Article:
Location: 6 Jinkyu, Ise City
During the Edo period, pilgrims from the Kanto region would travel along the Ise kaido (Road), and those from the Kansai region would travel along the Ise Honkaido (Road). However, pilgrims from Shima, Owari and Mikawa (Aichi Prefecture) or from Totoumi and Suruga (Shizuoka Prefecture) would make their pilgrimages by ship. These were known as “boat pilgrims.” Upon entering the waters of the Seta River from Ominato on eight-oared fishing boats, they would festively parade in while beating drums and playing flutes and bells as they landed at the Kamiyasiro or here at the Nikenjaya.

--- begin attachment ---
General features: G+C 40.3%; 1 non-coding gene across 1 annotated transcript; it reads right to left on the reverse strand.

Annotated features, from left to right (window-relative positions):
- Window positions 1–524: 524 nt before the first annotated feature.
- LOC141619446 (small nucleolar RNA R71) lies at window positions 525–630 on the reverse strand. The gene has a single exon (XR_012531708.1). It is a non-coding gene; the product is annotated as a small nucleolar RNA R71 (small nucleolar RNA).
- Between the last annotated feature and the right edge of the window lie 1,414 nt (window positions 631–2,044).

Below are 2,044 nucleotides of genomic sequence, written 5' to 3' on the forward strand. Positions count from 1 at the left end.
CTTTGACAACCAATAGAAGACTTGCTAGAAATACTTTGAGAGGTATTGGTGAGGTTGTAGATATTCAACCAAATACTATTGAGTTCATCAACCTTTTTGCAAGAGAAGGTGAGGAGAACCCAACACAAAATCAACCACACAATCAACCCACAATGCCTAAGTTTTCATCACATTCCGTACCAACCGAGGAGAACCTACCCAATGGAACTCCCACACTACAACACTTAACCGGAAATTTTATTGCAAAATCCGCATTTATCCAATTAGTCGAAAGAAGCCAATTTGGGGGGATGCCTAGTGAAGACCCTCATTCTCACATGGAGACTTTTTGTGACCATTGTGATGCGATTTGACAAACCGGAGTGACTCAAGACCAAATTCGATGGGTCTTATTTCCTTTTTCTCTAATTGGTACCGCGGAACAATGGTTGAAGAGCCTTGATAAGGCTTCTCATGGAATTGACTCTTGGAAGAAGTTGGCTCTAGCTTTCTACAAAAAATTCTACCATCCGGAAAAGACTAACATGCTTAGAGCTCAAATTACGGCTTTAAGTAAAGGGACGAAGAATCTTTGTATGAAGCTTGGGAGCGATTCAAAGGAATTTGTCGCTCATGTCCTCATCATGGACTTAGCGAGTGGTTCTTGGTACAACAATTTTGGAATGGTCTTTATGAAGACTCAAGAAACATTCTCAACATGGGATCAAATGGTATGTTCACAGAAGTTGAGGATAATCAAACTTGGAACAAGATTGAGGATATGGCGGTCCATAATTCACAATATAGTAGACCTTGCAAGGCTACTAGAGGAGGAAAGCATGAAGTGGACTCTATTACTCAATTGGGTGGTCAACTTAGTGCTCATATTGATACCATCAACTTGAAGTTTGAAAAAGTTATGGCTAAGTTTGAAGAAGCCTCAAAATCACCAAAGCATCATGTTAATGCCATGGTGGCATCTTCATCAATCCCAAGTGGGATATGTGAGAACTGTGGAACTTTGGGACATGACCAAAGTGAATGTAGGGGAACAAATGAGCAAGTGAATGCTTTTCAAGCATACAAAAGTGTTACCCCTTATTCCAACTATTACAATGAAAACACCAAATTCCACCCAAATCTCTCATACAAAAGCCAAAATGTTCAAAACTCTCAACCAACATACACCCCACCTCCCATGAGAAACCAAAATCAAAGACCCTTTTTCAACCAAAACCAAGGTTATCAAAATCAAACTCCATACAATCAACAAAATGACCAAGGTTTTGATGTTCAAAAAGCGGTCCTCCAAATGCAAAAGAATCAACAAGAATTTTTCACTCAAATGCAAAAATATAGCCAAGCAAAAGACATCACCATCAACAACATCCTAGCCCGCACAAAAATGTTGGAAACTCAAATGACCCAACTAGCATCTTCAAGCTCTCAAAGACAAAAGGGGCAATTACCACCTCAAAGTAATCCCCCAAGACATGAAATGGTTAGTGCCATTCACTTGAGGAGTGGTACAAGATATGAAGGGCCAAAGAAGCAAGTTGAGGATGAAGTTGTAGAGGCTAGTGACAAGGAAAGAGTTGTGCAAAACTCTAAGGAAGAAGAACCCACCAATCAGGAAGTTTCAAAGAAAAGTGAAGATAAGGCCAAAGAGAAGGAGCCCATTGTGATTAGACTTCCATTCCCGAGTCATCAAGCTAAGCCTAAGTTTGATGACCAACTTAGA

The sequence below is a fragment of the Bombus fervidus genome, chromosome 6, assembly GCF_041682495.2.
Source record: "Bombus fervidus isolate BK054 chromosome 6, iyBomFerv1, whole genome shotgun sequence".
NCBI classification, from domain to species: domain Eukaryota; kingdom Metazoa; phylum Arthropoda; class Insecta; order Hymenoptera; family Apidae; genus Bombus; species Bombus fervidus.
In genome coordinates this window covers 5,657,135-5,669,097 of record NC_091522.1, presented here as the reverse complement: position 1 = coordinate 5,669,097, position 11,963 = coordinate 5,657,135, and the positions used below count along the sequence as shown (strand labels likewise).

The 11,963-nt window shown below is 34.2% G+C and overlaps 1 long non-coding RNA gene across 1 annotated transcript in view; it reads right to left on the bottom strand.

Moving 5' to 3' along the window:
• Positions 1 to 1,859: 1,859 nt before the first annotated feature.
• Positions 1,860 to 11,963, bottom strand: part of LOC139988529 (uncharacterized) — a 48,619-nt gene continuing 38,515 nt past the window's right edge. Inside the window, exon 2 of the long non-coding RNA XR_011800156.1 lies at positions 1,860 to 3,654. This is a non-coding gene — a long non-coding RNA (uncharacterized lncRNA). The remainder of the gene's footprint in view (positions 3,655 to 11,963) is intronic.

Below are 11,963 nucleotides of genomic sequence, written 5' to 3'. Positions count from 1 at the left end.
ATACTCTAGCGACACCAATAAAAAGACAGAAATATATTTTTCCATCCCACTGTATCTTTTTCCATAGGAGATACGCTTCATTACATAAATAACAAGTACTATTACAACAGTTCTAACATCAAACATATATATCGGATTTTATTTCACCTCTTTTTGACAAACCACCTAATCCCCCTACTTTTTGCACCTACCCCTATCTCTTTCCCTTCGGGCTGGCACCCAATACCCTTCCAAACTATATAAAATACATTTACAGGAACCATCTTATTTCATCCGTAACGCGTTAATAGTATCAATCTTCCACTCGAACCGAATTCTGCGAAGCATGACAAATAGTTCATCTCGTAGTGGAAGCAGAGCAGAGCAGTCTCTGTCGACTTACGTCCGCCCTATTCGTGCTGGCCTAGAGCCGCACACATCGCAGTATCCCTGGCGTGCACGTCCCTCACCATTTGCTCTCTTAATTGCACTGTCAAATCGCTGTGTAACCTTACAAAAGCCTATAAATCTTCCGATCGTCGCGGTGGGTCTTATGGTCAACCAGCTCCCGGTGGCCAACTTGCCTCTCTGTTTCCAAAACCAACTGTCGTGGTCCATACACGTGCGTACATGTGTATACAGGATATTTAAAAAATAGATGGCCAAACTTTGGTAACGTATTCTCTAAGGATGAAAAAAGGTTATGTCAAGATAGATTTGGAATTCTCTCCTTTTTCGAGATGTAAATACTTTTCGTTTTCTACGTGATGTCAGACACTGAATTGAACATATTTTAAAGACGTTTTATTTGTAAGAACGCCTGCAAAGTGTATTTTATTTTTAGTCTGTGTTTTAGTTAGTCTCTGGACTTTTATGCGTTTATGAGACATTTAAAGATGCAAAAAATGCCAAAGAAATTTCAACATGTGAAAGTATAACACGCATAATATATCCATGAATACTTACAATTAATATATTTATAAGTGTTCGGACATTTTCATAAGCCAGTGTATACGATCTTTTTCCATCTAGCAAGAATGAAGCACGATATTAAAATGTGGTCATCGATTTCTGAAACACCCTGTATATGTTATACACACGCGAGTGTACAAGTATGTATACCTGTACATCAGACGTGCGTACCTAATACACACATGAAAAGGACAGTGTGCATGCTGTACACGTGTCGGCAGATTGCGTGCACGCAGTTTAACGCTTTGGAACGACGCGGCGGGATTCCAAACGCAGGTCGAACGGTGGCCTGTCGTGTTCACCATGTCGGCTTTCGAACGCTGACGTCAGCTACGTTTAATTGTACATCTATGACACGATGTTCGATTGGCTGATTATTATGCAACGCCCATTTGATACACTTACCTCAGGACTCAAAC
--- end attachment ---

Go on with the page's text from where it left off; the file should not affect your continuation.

The Nikenjaya (meaning “two tea houses”) gets its name from the fact that there once existed two tea houses: Kadoya (serving rice cakes, which became the current Niken Jaya Mochi), and to the east of that, Minatoya (serving udon noodles and sushi). Kadoya is said to have been founded in 1575.
In May of 1872, the Emperor Meiji visited the Ise Jingu when touring western Japan. During that time, warships came and stayed overnight at Toba. On the 25 th, they landed at Nikenjaya, and retuned home on the 27 th after the emperor visited both shrines. Those accompanying the emperor included Saigo Takamori, a vice-minister in the new government.
March 2012 Ise City Board of Education